Field Visions: Masako Kamiya, Nathan Miner and Lynda Schlosberg
What brings together the works by Masako Kamiya, Nathan Miner and Lynda Schlosberg is the way each of the artists engages with ways of seeing. Of course initially this ‘seeing’ pertains to the visual recognition of the art object: the paint on the surface, the formal qualities such as composition, scale, materiality, design, pattern, and of course their vibrant use of color. Additionally, each artist in Field Visions is concerned with the act of looking itself, a thoughtful looking. They are part of a growing number of artists and thinkers who emphasize slowing down and suggest a contemplative response to the fast paced culture of our times.
Masako Kamiya is known for her dotted gouache paintings on watercolor paper where she places one small dab of paint on top of another thousands of times to complete each piece. Her pieces often take months to complete and require tremendous concentration and patience. For Gordon College she has created a unique large-scale piece directly onto the gallery wall. From afar they are subtle, yet inviting, and draw the viewer in. Once up close, they reward the viewer with a different world, a microscopic universe of stalactites, miniature rock formations reminiscent of the painted desert or what seems like the topography of a vast open landscape either on earth or somewhere else. In her artist statement, Kamiya explains the following: “My process requires me to work intimately on the surface, and yet I also move away from the surface in order to see how the layers of mark-making negate earlier marks and reveal a new form. In this way, I slowly arrive at my own truth, which is visual satisfaction.” Her field of vision is both two dimensional and three-dimensional and challenges a conventional differentiation between the two realms.
Miner’s paintings encourage your eyes to journey around, not simply traverse the surface of the work, but also to delve into the various perspectival fields contained within each piece. Underneath the surface, Miner has created a grid-like skeleton that hovers between two-and three-dimensionality. The artist skillfully extends the pictorial space of the painting beyond the confines of a ‘canvas,’ beyond the gallery wall and out into the space of the viewer in an effort to capture the feeling of being surrounded. He delivers a meticulously painted surface that contains the history of the many layers of visual decision making contained underneath. This intense layering is reminiscent of the many layers of rock, sand, and sediment that form the geological layers of the earth’s surface. Miner’s process further supports the idea of shifting to a “different pace and state of consciousness for the artist and hopefully also the viewer.” Miner’s practice is an investigation of time, sensory properties, and our optical relation with the world and is concerned with phenomenological experience. He calls it the “physicality of seeing.” According to Miner, the paintings invite you to “practice surrender,” to enter a moment of letting go.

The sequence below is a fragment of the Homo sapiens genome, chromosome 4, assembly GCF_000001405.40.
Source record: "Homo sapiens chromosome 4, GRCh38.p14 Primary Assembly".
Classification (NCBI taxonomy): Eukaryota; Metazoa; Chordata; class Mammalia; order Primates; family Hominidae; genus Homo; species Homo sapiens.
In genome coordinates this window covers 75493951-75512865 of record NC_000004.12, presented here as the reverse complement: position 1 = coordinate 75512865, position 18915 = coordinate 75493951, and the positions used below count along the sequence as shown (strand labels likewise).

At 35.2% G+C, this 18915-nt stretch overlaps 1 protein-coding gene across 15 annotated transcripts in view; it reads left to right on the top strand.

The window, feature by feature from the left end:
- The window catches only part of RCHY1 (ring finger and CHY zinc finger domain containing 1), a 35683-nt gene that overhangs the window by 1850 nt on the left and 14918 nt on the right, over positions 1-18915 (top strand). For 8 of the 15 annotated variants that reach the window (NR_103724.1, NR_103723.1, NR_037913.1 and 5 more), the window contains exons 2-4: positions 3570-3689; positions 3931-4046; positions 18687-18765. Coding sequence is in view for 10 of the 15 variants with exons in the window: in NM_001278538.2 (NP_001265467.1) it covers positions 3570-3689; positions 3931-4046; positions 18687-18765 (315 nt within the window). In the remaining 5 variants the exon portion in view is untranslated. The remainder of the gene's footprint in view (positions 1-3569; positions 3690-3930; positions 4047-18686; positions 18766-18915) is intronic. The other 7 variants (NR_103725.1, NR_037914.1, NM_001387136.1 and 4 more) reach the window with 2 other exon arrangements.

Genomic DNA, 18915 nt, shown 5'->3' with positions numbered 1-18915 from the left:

Lynda Schlosberg presents complex and colorful worlds of an ambiguous nature. The paintings bring to mind galaxy formations in deep space and the view of matter at a nanoscopic level. Their infinite potentiality is part of the works’ strength. The paintings are created using a rule-based system that generates interwoven patterns and layers of information that both obscure and reveal connections between the detailed marks. Schlosberg, in her artist statement, elegantly describes her process as one where, “Energy vibrates into form, and form breaks down into indiscernible particles of energy. The sum of all parts creates an ineffable whole.” Her interests lie with quantum physics, zero point energy (the ground state of all matter as always being in motion) and the underlying energy field that connects all things. This interactive field is a phenomenon described by American journalist Lynne McTaggart, in her book The Field, as a vast sea of energy that connects all matter in the universe. Schlosberg’s paintings visualize those underlying interconnections and remind us that we are not separate beings, but rather are part of an intimately connected whole.
Each painting in Field Visions functions as a locus, a tipping point where perception changes from the micro to the macro or from the two-dimensional picture plane to the three-dimensional space each object activates. Kamiya’s paintings shift from an abstractly painted image to a field of miniature sculptures that forms an imaginary landscape. Miner’s paintings physically surround the viewer to engage their peripheral vision. He asks the viewer to consider their physical place in relation to both the work and the larger world. Schlosberg’s pieces oscillate between the macroscopic and the nanoscopic, and often appear to present both simultaneously. Together, these three artists investigate perception and invite contemplation not simply on their work, but also on our place in the universe. It is my hope that as a result of the temporary poetic shifts created by these paintings, viewers leave feeling connected to a slower, reflective state of mind.